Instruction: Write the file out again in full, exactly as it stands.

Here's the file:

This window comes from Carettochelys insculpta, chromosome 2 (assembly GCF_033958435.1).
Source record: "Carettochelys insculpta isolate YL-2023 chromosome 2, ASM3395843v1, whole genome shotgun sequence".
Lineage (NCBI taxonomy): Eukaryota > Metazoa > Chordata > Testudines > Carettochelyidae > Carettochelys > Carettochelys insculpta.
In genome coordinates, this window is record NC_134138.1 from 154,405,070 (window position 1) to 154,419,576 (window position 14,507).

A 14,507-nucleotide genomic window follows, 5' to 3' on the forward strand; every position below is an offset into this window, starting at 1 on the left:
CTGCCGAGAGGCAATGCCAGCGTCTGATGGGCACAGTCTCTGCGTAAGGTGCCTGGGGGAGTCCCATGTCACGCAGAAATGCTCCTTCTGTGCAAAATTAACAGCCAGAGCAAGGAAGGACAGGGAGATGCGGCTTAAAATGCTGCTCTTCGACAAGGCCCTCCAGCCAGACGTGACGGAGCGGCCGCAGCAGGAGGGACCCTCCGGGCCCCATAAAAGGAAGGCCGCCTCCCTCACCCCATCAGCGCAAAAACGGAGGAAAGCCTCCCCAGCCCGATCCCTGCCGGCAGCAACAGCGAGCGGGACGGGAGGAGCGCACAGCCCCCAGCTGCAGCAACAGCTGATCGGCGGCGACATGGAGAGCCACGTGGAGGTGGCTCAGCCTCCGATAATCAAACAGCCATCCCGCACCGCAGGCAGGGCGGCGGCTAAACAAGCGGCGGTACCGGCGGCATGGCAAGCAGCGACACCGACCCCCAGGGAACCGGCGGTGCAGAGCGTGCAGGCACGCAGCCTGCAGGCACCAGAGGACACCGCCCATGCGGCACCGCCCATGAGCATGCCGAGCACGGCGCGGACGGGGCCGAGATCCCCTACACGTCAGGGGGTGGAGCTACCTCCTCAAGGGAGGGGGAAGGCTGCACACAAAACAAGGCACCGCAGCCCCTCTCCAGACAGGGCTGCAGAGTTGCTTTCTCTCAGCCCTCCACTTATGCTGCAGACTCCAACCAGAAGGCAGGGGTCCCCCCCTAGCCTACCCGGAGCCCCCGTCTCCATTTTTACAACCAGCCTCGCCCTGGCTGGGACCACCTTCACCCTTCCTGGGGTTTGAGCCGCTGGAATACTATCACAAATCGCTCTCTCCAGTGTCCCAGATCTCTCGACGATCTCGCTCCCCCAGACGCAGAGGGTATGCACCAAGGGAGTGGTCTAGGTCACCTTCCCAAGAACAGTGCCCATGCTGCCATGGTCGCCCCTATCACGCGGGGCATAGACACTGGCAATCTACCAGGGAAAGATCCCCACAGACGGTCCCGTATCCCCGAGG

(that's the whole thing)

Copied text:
This window comes from Carettochelys insculpta, chromosome 2 (assembly GCF_033958435.1).
Source record: "Carettochelys insculpta isolate YL-2023 chromosome 2, ASM3395843v1, whole genome shotgun sequence".
Lineage (NCBI taxonomy): Eukaryota > Metazoa > Chordata > Testudines > Carettochelyidae > Carettochelys > Carettochelys insculpta.
In genome coordinates, this window is record NC_134138.1 from 154,405,070 (window position 1) to 154,419,576 (window position 14,507).

A 14,507-nucleotide genomic window follows, 5' to 3' on the forward strand; every position below is an offset into this window, starting at 1 on the left:
CTGCCGAGAGGCAATGCCAGCGTCTGATGGGCACAGTCTCTGCGTAAGGTGCCTGGGGGAGTCCCATGTCACGCAGAAATGCTCCTTCTGTGCAAAATTAACAGCCAGAGCAAGGAAGGACAGGGAGATGCGGCTTAAAATGCTGCTCTTCGACAAGGCCCTCCAGCCAGACGTGACGGAGCGGCCGCAGCAGGAGGGACCCTCCGGGCCCCATAAAAGGAAGGCCGCCTCCCTCACCCCATCAGCGCAAAAACGGAGGAAAGCCTCCCCAGCCCGATCCCTGCCGGCAGCAACAGCGAGCGGGACGGGAGGAGCGCACAGCCCCCAGCTGCAGCAACAGCTGATCGGCGGCGACATGGAGAGCCACGTGGAGGTGGCTCAGCCTCCGATAATCAAACAGCCATCCCGCACCGCAGGCAGGGCGGCGGCTAAACAAGCGGCGGTACCGGCGGCATGGCAAGCAGCGACACCGACCCCCAGGGAACCGGCGGTGCAGAGCGTGCAGGCACGCAGCCTGCAGGCACCAGAGGACACCGCCCATGCGGCACCGCCCATGAGCATGCCGAGCACGGCGCGGACGGGGCCGAGATCCCCTACACGTCAGGGGGTGGAGCTACCTCCTCAAGGGAGGGGGAAGGCTGCACACAAAACAAGGCACCGCAGCCCCTCTCCAGACAGGGCTGCAGAGTTGCTTTCTCTCAGCCCTCCACTTATGCTGCAGACTCCAACCAGAAGGCAGGGGTCCCCCCCTAGCCTACCCGGAGCCCCCGTCTCCATTTTTACAACCAGCCTCGCCCTGGCTGGGACCACCTTCACCCTTCCTGGGGTTTGAGCCGCTGGAATACTATCACAAATCGCTCTCTCCAGTGTCCCAGATCTCTCGACGATCTCGCTCCCCCAGACGCAGAGGGTATGCACCAAGGGAGTGGTCTAGGTCACCTTCCCAAGAACAGTGCCCATGCTGCCATGGTCGCCCCTATCACGCGGGGCATAGACACTGGCAATCTACCAGGGAAAGATCCCCACAGACGGTCCCGTATCCCCGAGG